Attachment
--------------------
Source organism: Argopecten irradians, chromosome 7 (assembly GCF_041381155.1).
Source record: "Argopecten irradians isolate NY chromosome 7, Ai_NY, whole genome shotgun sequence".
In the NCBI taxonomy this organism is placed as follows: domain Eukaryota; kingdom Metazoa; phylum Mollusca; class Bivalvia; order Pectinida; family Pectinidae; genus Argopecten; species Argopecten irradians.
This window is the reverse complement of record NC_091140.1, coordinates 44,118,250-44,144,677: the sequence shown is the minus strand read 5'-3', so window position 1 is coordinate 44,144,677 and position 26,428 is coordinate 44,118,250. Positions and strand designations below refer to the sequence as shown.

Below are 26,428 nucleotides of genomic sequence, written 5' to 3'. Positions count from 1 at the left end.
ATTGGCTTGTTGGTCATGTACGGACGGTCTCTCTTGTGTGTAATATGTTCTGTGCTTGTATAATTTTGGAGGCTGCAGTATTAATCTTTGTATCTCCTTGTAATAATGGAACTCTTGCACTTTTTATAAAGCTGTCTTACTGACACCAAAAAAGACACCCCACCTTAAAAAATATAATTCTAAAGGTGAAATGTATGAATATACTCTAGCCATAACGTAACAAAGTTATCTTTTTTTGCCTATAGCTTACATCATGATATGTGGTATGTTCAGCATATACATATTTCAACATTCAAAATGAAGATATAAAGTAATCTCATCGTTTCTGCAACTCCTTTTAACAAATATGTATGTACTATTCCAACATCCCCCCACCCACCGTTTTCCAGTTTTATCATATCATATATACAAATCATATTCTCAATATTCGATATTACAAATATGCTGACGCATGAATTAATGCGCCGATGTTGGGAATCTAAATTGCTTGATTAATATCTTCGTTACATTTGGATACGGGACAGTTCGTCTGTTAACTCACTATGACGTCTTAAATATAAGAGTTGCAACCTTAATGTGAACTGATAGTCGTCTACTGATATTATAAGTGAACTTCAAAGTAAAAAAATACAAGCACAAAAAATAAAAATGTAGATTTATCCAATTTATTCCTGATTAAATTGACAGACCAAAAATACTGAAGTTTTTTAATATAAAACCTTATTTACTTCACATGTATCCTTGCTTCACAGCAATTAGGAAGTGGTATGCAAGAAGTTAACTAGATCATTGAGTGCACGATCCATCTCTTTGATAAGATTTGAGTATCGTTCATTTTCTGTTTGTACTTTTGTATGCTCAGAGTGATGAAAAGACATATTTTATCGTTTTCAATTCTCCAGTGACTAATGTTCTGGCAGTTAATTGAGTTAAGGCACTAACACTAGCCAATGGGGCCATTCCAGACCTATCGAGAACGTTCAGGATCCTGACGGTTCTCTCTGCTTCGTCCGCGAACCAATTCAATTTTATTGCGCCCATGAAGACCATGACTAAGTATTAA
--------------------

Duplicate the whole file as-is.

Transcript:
Source organism: Argopecten irradians, chromosome 7 (assembly GCF_041381155.1).
Source record: "Argopecten irradians isolate NY chromosome 7, Ai_NY, whole genome shotgun sequence".
In the NCBI taxonomy this organism is placed as follows: domain Eukaryota; kingdom Metazoa; phylum Mollusca; class Bivalvia; order Pectinida; family Pectinidae; genus Argopecten; species Argopecten irradians.
This window is the reverse complement of record NC_091140.1, coordinates 44,118,250-44,144,677: the sequence shown is the minus strand read 5'-3', so window position 1 is coordinate 44,144,677 and position 26,428 is coordinate 44,118,250. Positions and strand designations below refer to the sequence as shown.

Below are 26,428 nucleotides of genomic sequence, written 5' to 3'. Positions count from 1 at the left end.
ATTGGCTTGTTGGTCATGTACGGACGGTCTCTCTTGTGTGTAATATGTTCTGTGCTTGTATAATTTTGGAGGCTGCAGTATTAATCTTTGTATCTCCTTGTAATAATGGAACTCTTGCACTTTTTATAAAGCTGTCTTACTGACACCAAAAAAGACACCCCACCTTAAAAAATATAATTCTAAAGGTGAAATGTATGAATATACTCTAGCCATAACGTAACAAAGTTATCTTTTTTTGCCTATAGCTTACATCATGATATGTGGTATGTTCAGCATATACATATTTCAACATTCAAAATGAAGATATAAAGTAATCTCATCGTTTCTGCAACTCCTTTTAACAAATATGTATGTACTATTCCAACATCCCCCCACCCACCGTTTTCCAGTTTTATCATATCATATATACAAATCATATTCTCAATATTCGATATTACAAATATGCTGACGCATGAATTAATGCGCCGATGTTGGGAATCTAAATTGCTTGATTAATATCTTCGTTACATTTGGATACGGGACAGTTCGTCTGTTAACTCACTATGACGTCTTAAATATAAGAGTTGCAACCTTAATGTGAACTGATAGTCGTCTACTGATATTATAAGTGAACTTCAAAGTAAAAAAATACAAGCACAAAAAATAAAAATGTAGATTTATCCAATTTATTCCTGATTAAATTGACAGACCAAAAATACTGAAGTTTTTTAATATAAAACCTTATTTACTTCACATGTATCCTTGCTTCACAGCAATTAGGAAGTGGTATGCAAGAAGTTAACTAGATCATTGAGTGCACGATCCATCTCTTTGATAAGATTTGAGTATCGTTCATTTTCTGTTTGTACTTTTGTATGCTCAGAGTGATGAAAAGACATATTTTATCGTTTTCAATTCTCCAGTGACTAATGTTCTGGCAGTTAATTGAGTTAAGGCACTAACACTAGCCAATGGGGCCATTCCAGACCTATCGAGAACGTTCAGGATCCTGACGGTTCTCTCTGCTTCGTCCGCGAACCAATTCAATTTTATTGCGCCCATGAAGACCATGACTAAGTATTAA